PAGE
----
Frankly, all the great-tailed grackles mess around. Even the females swagger.

Female great-tailed grackle (photo by Charlie Jackson via Flickr Creative Commons license)

Though they’re all called “grackles” they don’t act the same.

(photos are Flickr Creative Commons licensed and credited in the captions, click on the captions to see the originals)

Preparing To Set Up His Harem

Male red-winged blackbird (photo from Wikimedia Commons)

15 March 2023

The guys are back in town! Male red-winged blackbirds returned to western Pennsylvania early this month to get a jump on the breeding season. Males arrive 2-4 weeks before the females in order to shake down who owns what territory before the ladies get here.

Male red-winged blackbird claiming territory (photo from Wikimedia Commons)

The best territories are in the middle of a marsh and claiming a good one is extremely important. When the females arrive they chose a mate based in part on the quality of his territory. If the male and his territory are exceptional, up to 15 females join his harem.

Female red-winged blackbird with nesting material (photo fro Wikimedia Commons)

According to Birds of the World, experiments have shown that females prefer a harem on good territory to being the lone mate of a male on poor territory. Female red-winged blackbirds would rather be one of many wives than alone with one male in a lousy home. With that in mind the males are getting ready to set up their harems.

Watch for the arrival of female red-winged blackbirds in late March or early April. You’ll hear the boisterous clamor of males when they see the flocks of females.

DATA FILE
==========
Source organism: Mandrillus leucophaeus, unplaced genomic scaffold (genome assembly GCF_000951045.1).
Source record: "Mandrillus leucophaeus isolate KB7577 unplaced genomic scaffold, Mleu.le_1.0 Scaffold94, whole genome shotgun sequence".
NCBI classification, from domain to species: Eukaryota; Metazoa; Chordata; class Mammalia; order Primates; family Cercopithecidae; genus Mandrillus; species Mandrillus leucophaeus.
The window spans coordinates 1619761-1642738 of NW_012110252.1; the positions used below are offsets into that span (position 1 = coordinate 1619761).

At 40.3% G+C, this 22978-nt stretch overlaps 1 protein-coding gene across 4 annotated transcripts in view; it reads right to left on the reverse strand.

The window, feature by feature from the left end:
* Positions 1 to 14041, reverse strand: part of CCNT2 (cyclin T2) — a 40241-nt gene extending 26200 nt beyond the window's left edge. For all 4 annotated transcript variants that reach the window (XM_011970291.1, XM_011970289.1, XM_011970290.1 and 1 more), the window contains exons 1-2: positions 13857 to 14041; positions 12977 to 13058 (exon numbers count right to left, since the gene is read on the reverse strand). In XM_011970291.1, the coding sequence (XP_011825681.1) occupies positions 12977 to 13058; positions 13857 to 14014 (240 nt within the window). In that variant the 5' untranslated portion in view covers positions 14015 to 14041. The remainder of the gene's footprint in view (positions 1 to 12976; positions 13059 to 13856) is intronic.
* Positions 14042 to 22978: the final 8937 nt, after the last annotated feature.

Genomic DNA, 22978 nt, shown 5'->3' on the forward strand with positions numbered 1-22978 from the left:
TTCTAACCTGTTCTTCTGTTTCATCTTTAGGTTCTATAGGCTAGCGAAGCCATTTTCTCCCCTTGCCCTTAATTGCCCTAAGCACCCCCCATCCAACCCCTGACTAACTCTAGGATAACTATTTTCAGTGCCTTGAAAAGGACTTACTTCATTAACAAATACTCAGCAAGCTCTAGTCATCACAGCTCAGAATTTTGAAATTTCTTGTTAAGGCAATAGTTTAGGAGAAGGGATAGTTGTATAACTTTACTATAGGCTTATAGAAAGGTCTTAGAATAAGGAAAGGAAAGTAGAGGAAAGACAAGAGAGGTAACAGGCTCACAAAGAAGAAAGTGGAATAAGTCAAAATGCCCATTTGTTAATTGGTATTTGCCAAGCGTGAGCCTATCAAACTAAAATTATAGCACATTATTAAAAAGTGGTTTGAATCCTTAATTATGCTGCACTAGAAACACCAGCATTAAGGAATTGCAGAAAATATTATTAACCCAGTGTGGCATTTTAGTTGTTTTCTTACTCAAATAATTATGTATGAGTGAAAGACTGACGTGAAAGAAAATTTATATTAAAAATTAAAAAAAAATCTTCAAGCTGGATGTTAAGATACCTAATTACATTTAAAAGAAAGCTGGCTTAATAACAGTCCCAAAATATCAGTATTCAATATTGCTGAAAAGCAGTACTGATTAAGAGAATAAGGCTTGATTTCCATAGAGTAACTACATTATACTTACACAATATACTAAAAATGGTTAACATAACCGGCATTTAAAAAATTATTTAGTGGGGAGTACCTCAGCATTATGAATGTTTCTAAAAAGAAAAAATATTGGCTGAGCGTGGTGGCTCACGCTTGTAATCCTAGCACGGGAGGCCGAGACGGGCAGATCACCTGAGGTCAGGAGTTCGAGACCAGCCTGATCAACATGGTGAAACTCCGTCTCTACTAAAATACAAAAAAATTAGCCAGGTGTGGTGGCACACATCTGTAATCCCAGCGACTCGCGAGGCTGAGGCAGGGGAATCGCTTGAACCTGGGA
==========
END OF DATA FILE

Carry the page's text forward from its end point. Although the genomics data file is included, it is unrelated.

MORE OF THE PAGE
This 3-minute video shows red-winged blackbird behavior in the spring.

video from Cornell Lab of Ornithology on YouTube

(photo from Wikimedia Commons, video from Cornell Lab of Ornithology on YouTube; click on the captions to see the originals)

Report “Tame” Ruffed Grouse for This Study

“Tame” ruffed grouse at Moraine State Park, 13 Nov 2020 (photo by Dave Brooke)

13 March 2023

In November 2020 the ruffed grouse pictured above caused a sensation among birders by coming very close to us at Moraine State Park. He even chased my car!

The “tame” ruffed grouse looks at me, Moraine State Park, 13 Nov 2020 (photo by Kate St. John taken on my cellphone)

“Tame” ruffed grouse (Bonasa umbellus) are not common in Pennsylvania but where they occur they are quite noticeable. They aren’t afraid of humans and they sometimes act aggressively. Why do they do this?

This spring the PA Game Commission, in cooperation with Penn State, is conducting a ruffed grouse genetics study to find out. They are asking the public’s help to locate “tame” grouse for the study.

The Game Commission is encouraging Pennsylvanians to report the location of any “tame” grouse they see this spring by sending an email to That email should include the person’s name and phone number, date of the sighting, location of the encounter and a description of the grouse’s behavior. Ideally, those sending in a report should also include GPS coordinates for the encounter site.

PGC Press Release: Public asked to report “tame” Grouse Sightings

According to the press release, “The study aims to determine whether the Commonwealth’s grouse population shows signs of splitting up into distinct subpopulations and if “tame” behavior is linked to genetics.”

If you know of a tame grouse in PA please report it.

Meanwhile here’s a video that shows the “tame” grouse behavior.

(photos by Dave Brooke and Kate St. John, video from PA Game Commission on YouTube)

He Doesn’t Just Stand Around

Reddish egret, Marco Island, FL (photo from Wikimedia Commons)

10 March 2023

Egrets and herons are known for standing completely still and waiting for a fish or frog to swim toward them until they stab and grab it from the water.